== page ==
It is perhaps a little self-referential to spend so much time thinking about weddings, but if there is one thing we learn from commentaries on the Song (as seen so poignantly in its feminist interpretations), the book can function as a witness to almost anyone’s situation. I would like to suggest that the Song actually disrupts constructions of romance (as embodied in wedding industry propaganda) that teach us to expect fulfillment and satisfaction. This expectation, when (as it inevitably will be) thwarted, leads to so much unfaithfulness and divorce. The Song, rather, points to the interruptions, gaps, and points of disharmony that are woven into the very fabric of romance. The undulations, the precariousness, the pangs of yearning even within marriage—these are signs, not that one has selected the incorrect spouse and must, for the sake of one’s happiness, find another, but of the lattice, the barrier, that exists between all of us. Adam and Eve’s fig leaves (and subsequent animal skins) remain with us, the barriers to intimacy that prevent us from true and lasting consummation of desire.

I have written too much already, but I must conclude by at least pointing to the element of the divine in all of this. Walsh seems to leave us with the reality of lack and unfulfilled desire. She points to the “allure of milk and honey in the Song… coupled with the intoxicating properties of wine” (291). Noting that milk and honey are a “strong biblical trope,” evoking the promises of Canaan’s abundance and peace. She says that in the Song, milk and honey are “recontexualized” and present the woman’s body as the new “Promised Land” (291). Indeed, “the Song’s language about desire is a fine balancing act between Lack and flamboyance” (or jouissance). It seems that the Song does not simply commandeer imagery of milk, honey, and wine from its divine context to a merely human one. If the Song points to a “Promised Land” flowing abundantly with richness, it seems rather that God himself is the Land, the source of flowing wine (Is. 25, 55, etc.). Walsh speaks again and again of “desire” and “absence,” but it does not become clear until the very end what—or, rather, Who we desire, and Who is absent. Indeed, “The absence of this Other… fuels the biblical quest. The Bible is desire—it is interpreting the ineffable through language, a task surely as bold as it is unending” (293). The Song, then, in all its complications, its interpretive and textual riddles, its total frustration of our attempts to control it, draws us, as Walsh beautifully states, “to the Ark of the Covenant’s empty Mercy Seat, where absence marks divine presence” (293).

Walsh’s insight that the Song’s co-opting of Biblical “milk and honey” language points to a body as the new site of promise and grace offers a faint glimpse of what might be very close to the truth. There is, perhaps, a body that is the new Promised Land, the new stream of milk and honey, the new source of well-aged and abundant wine. There is, perhaps, a body that bore in its very flesh our own diseases and iniquities, that was bruised, crushed, and wounded, who was trampled like grapes for rich wine. Julian of Norwich, for example, speaks of the abundance of milk that flows from Christ’s breasts to nourish us, as well as the abundance (which seems to be one of her favorite words) of his blood. I hope my reader will forgive the Christological readings to which I seem perpetually unable to avoid in my readings of these texts. Ultimately, I suppose, I must hope that the pangs of our desires will be satisfied by the gracious hand of our Creator, that the wounds of longing, the pains of shame and fear, will be healed by the hesed of one whose Words have the power to create, heal, and restore. To this God we can only approach with our impotent words, and open mouths, praying, “Let him kiss me with the kisses of his mouth.” If we do receive his kiss of peace (the milk, honey and wine; the grace; the Eucharist) we will know that it is a gift, and one that we have not captured of our own competence, devotion, and striving. For we exist as ones exiled, trapped behind lattices, bound in locked gardens, covered in animal skins, barred from the intimacy we desire and the fulfillment that eludes us. Perhaps He is able to rend in twain the barriers and to bring us—at some point—into the consummation that lies ever ahead.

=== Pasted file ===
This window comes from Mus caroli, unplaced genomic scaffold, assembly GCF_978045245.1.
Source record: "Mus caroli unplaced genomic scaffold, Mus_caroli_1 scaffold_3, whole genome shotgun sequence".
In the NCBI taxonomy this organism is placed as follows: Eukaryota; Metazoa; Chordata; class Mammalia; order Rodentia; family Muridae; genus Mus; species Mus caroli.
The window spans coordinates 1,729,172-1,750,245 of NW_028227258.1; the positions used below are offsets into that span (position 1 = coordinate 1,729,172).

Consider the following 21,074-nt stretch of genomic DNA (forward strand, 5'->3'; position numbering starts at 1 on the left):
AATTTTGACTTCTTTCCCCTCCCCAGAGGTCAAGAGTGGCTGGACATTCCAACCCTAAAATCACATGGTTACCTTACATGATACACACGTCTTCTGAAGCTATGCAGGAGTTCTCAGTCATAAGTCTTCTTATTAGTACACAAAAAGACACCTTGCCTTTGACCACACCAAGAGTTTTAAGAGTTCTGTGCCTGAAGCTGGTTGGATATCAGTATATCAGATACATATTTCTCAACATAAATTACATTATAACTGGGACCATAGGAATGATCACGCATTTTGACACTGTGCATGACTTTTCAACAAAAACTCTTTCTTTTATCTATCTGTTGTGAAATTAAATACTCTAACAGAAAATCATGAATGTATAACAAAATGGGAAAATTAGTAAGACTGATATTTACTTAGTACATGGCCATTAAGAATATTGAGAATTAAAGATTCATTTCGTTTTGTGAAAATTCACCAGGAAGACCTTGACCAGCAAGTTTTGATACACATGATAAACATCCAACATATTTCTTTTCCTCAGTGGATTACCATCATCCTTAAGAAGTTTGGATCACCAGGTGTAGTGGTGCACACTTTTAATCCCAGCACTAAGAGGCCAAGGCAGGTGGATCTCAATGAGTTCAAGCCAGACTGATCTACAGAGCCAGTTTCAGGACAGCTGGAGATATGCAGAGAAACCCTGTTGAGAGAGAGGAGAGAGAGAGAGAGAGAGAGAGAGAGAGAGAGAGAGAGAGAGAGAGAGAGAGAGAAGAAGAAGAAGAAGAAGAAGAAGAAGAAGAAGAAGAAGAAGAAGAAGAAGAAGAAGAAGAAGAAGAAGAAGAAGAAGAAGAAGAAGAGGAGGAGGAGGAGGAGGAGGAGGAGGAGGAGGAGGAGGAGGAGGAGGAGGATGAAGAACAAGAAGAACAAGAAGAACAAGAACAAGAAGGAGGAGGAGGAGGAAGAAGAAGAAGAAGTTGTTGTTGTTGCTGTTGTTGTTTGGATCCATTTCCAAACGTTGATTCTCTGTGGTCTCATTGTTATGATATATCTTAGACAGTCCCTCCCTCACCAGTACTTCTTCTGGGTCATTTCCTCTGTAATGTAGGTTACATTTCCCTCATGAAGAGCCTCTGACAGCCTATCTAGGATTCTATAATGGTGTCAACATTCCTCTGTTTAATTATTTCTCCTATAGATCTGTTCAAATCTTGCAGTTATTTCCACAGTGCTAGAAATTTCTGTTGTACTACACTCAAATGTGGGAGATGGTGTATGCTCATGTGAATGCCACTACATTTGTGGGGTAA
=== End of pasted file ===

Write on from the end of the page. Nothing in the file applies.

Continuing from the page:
[1] Song 2:9, 5:2-6. The lattice, window, doorway, etc. should perhaps be read not primarily as sexual images, but as symbols of the barrier that exists necessarily between lovers who, even in the midst of their most intimate union, never can be totally united in a way that precludes loss, instability, lack, absence, etc.